Expanding the clinical phenotype associated with ELOVL4 mutation: study of a large French-Canadian family with autosomal dominant spinocerebellar ataxia and erythrokeratodermia

Maxime Cadieux-Dion, Maude Turcotte-Gauthier, Anne Noreau, Caroline Martin, Caroline Meloche, Micheline Gravel, Christian Allen Drouin, Guy A Rouleau, Dang Khoa Nguyen, Patrick Cossette
JAMA Neurology 2014, 71 (4): 470-5

IMPORTANCE: The autosomal dominant spinocerebellar ataxias (SCAs) are a complex group of neurodegenerative disorders with significant genetic heterogeneity. Despite the identification of 20 SCA genes, the cause of the disorder in a significant proportion of families with SCA remains unexplained. In 1972, a French-Canadian family segregating a combination of SCA and erythrokeratodermia variabilis (EKV) in an autosomal dominant fashion was described.

OBJECTIVE: To map and identify the causative gene in this large family with SCA and EKV using a combination of linkage analysis and whole-exome sequencing.

DESIGN, SETTING, AND PARTICIPANTS: A total of 32 individuals from the family have undergone complete neurologic and dermatologic examinations.

MAIN OUTCOMES AND MEASURES: Mutations in ELOVL4 have been reported in families with macular degeneration. Recently, homozygous mutations were found in patients with ichthyosis, spastic paraplegia, and severe neurodevelopmental defects. In the present study, we report on a heterozygote mutation in ELOVL4 in affected individuals from the family with SCA and EKV. The mutation segregates with a milder phenotype consisting of early-onset patches of erythema and hyperkeratosis, as well as SCA manifesting in the fourth or fifth decade of life.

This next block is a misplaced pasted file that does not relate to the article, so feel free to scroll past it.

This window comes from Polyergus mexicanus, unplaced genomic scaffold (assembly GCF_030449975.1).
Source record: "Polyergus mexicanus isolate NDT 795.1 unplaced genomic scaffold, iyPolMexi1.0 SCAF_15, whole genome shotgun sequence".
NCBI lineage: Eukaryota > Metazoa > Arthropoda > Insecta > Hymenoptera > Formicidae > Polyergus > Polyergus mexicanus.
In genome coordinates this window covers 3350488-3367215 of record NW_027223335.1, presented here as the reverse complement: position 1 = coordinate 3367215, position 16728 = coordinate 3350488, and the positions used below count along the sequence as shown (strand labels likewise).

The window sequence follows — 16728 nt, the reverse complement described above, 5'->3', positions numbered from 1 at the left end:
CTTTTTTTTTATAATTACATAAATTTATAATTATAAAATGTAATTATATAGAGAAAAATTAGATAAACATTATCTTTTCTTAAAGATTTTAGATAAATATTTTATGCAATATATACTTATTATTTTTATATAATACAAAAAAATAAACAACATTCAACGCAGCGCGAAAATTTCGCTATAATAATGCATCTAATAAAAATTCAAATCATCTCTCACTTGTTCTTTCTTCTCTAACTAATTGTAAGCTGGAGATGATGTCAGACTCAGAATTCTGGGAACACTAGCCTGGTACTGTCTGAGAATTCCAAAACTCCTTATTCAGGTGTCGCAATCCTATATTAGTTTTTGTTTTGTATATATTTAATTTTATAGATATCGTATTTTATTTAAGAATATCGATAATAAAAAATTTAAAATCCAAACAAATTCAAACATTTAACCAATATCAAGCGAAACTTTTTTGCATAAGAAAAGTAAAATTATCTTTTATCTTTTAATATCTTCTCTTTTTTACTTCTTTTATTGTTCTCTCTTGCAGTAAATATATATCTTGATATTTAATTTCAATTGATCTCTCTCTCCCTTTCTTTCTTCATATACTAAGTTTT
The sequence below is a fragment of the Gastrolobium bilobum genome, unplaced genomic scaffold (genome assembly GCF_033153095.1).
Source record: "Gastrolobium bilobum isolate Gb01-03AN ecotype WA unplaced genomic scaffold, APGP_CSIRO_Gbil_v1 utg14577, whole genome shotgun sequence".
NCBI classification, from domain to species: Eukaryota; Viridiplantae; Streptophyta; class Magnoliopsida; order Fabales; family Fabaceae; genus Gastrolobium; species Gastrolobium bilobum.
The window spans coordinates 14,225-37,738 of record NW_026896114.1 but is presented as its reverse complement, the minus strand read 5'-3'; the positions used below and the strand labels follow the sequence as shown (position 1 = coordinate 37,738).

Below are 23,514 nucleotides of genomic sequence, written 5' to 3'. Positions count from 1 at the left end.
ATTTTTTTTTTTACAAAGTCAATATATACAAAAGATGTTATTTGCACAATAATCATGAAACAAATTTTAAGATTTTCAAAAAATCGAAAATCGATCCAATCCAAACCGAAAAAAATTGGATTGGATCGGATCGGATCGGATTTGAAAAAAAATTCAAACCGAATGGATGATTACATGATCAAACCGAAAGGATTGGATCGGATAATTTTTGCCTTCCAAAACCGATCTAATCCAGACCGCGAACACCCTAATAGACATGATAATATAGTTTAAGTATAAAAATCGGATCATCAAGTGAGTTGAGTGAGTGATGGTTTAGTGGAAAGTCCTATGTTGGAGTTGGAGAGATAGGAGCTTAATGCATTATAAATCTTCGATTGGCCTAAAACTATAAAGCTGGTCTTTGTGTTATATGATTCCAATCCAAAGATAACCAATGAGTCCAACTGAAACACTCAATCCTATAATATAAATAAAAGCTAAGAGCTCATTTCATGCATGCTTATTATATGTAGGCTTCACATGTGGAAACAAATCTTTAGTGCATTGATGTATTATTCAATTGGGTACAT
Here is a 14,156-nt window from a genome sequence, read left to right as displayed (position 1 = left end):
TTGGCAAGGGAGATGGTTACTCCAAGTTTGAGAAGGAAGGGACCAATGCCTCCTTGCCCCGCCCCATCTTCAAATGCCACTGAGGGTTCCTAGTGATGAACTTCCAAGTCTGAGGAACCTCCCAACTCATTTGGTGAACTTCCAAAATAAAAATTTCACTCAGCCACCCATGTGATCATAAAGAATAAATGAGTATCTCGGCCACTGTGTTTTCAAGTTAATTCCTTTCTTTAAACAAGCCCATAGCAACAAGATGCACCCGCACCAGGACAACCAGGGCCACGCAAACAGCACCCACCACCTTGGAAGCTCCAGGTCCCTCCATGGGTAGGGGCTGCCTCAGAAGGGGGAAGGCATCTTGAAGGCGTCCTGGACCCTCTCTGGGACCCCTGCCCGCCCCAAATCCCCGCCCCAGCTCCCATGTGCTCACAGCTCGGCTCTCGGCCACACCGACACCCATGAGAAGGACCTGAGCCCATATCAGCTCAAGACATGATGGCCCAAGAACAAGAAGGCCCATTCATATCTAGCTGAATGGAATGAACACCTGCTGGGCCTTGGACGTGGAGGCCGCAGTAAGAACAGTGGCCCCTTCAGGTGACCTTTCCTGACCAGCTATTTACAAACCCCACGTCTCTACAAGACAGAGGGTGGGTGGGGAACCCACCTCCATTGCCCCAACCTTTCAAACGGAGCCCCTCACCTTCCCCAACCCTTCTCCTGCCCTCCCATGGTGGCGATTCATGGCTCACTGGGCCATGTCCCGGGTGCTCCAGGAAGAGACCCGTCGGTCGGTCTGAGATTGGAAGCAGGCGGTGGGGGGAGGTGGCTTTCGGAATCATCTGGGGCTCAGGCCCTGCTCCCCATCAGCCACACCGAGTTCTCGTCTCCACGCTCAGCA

RESULTS: We describe the mapping and the identification of a c.504G>C transversion in ELOVL4 resulting in the p.L168F substitution. We also provide clinical characterization of the phenotypes in 19 mutation carriers.

CONCLUSIONS AND RELEVANCE: We report, to our knowledge, the first mutation in ELOVL4 that is associated with SCA and EKV. This gene encodes a member of the elongase family, which is responsible for the elongation of very long-chain fatty acids (at least 26 carbons). These fatty acids participate in a wide variety of physiological functions, including skin barrier formation and peroxisome β-oxidation. Overall, these results provide additional insight into the pathogenesis of these complex neurodegenerative disorders.

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